What else Steve and the Surveyors (sounds like a 70s rock group) found out? The proportion of area residents who said they were “very worried” about crime has remained below 30 percent in the past several surveys, while concerns about air pollution in the Houston area have improved considerably: Almost half of all the participants in the 2008 survey rated the control of air pollution in the Houston area as “poor,” but now only 26 percent feel that way. Our opinion of living in the Houston area has been high in the past and continues to grow. “In sum, the survey participants generally express distinctly positive feelings about living in the Houston area, even as they complain about traffic, pollution, and crime — not to mention the summer heat, the flying cockroaches, and the no mountains!”
A word on how we were quizzed, because accurate surveys are a scientific undertaking, which is why it’s Amateur Hour before many elections when polls are, well, poles apart. Among the changes, more and more of us, particularly young people, don’t even have traditional phones anymore. (I still dial.) Interviews for this year’s survey were taken between Jan. 25 and March 3. They reached (68 percent by landline, 32 percent by cell phone) a scientifically selected representative sample of 808 residents from Harris County. As in the past two years, additional interviews were taken with representative samples of residents in Fort Bend County and in Montgomery County for a total of 1,610 systematic interviews.
Steve explains: “This was to be a one-time survey, conducted as part of a class project with advanced undergraduate sociology majors at Rice in the spring of 1982. Houston was booming: one million people had moved here since 1970, in a city well-known for having imposed the fewest controls on development of any city in the Western world.” So he and his team began measuring the way people were balancing the booming population growth with mounting concerns about traffic, pollution, and crime. Two months later, in May 1982, the oil boom collapsed and Houston lost approximately 100,000 jobs. It was a different town, and another survey was needed, and then in every year after that. (At this point, you are thinking, “Should I expand my kosher deli to include a prayer rug parlor? How do I get the inside skinny?” Visit the Kinder Institute website at: kinder.rice.edu then scroll past the tweets and click on the aerial map.)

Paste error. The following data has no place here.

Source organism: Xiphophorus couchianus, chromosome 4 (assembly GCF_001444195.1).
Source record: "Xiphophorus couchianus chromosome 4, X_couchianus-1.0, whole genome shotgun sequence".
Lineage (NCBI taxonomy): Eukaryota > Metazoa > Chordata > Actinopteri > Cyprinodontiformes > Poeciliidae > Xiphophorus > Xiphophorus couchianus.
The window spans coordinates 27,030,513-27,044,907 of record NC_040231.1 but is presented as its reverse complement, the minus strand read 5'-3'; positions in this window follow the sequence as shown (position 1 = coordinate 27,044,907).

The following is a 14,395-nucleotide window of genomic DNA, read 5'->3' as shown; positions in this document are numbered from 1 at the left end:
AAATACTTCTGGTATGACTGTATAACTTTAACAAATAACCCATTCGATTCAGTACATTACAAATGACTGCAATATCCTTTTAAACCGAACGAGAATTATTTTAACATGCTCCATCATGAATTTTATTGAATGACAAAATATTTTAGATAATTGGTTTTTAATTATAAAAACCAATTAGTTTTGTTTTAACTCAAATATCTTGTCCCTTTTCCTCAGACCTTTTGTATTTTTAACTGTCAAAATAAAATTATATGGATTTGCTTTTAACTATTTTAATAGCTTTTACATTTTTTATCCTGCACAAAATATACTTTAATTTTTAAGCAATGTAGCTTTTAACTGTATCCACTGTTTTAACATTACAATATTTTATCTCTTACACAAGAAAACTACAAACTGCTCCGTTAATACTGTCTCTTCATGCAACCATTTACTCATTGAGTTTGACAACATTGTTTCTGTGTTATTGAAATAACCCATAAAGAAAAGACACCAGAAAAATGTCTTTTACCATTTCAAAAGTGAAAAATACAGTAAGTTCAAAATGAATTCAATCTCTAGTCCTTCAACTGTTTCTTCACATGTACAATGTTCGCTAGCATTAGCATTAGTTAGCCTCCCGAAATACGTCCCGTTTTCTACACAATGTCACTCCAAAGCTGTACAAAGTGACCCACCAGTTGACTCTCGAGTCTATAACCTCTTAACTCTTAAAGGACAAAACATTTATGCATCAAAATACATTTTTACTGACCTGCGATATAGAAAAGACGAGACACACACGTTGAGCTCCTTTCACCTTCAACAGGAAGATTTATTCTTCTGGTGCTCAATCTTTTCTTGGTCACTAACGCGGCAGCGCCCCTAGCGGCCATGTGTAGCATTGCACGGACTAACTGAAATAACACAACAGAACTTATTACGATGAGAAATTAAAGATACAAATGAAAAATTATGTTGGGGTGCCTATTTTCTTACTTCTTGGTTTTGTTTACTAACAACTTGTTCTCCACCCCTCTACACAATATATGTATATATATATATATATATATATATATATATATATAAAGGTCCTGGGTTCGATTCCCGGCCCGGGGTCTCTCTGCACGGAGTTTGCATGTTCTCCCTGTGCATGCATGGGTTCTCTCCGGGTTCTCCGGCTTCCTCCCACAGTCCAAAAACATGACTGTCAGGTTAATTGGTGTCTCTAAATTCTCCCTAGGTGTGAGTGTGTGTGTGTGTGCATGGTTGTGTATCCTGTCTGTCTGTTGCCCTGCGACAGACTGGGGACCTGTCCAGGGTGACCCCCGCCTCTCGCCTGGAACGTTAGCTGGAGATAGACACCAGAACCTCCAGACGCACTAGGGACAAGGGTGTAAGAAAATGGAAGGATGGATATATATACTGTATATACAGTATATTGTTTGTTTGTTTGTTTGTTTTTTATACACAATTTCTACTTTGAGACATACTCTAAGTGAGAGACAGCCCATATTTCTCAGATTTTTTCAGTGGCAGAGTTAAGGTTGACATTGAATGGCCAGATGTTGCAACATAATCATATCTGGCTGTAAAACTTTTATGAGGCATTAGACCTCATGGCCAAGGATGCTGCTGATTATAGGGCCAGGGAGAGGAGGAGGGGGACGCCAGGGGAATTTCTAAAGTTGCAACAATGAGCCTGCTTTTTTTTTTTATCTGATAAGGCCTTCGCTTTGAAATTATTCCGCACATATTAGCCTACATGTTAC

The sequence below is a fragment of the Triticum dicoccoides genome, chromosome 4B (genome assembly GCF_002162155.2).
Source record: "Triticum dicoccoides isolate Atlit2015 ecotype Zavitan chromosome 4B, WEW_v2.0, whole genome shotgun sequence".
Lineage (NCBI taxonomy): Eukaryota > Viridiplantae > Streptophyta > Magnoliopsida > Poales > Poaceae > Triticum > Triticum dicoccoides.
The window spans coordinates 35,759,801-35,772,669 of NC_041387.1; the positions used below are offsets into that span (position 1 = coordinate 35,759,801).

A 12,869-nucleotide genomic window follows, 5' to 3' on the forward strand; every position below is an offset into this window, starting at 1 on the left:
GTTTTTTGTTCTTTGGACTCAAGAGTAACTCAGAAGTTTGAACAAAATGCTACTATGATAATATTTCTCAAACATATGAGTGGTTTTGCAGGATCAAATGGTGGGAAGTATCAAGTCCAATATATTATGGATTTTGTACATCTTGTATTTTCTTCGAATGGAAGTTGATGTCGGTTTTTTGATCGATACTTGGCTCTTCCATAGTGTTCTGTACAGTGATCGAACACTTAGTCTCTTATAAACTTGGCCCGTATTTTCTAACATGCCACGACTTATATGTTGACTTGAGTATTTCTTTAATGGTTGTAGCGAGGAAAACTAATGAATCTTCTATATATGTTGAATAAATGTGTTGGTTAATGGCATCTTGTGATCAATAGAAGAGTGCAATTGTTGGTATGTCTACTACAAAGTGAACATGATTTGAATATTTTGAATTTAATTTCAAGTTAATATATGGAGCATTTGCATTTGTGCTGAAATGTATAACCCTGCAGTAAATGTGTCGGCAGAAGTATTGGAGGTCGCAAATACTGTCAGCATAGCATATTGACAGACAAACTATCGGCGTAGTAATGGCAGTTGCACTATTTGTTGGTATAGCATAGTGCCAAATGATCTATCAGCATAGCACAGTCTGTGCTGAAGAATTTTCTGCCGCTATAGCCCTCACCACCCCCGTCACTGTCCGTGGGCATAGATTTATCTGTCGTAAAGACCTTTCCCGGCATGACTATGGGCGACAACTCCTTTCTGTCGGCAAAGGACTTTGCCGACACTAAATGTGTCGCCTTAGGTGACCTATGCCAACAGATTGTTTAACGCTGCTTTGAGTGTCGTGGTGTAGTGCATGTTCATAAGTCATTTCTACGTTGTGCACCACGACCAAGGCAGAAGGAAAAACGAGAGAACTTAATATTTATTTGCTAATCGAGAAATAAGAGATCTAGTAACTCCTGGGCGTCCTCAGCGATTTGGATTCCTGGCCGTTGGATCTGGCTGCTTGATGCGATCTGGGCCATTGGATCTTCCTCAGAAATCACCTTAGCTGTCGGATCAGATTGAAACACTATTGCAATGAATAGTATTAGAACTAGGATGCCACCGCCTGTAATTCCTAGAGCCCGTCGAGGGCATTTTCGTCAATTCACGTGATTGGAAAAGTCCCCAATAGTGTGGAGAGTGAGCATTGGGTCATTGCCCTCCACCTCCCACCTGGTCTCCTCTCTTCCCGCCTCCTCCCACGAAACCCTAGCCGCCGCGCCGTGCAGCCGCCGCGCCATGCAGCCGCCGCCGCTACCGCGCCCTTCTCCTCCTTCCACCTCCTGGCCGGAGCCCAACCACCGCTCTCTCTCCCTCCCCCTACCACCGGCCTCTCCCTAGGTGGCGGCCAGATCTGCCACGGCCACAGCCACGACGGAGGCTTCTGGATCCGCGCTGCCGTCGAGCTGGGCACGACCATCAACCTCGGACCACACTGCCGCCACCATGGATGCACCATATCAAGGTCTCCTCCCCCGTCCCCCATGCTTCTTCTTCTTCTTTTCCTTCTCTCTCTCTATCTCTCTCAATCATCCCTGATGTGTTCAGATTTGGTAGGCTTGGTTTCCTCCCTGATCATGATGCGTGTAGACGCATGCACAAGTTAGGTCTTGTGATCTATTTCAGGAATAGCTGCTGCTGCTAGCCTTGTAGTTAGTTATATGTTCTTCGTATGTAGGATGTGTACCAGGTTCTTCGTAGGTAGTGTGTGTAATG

OK, why do lawmakers keep getting elected when they don’t reflect our views? One is the gerrymandering of voting districts which often makes winning in the primaries virtually tantamount to getting elected, and primary voters are usually more extreme in their views than the entire electorate. Another reason is the “donor class,” money talks to our lawmakers. Also. our lawmakers are elected by a small minority of white, educated, middle and upper classes. The survey calls this whole situation “the disconnect between public opinion and ‘politically effective opinion.’” Simply put, “politically effective opinion” votes. Public opinion consists of the rest who gripe but don’t vote. So if you want to change the laws, clean the air and open that prayer rug parlor, become politically effective. Voting is free.
Ashby votes at firstname.lastname@example.org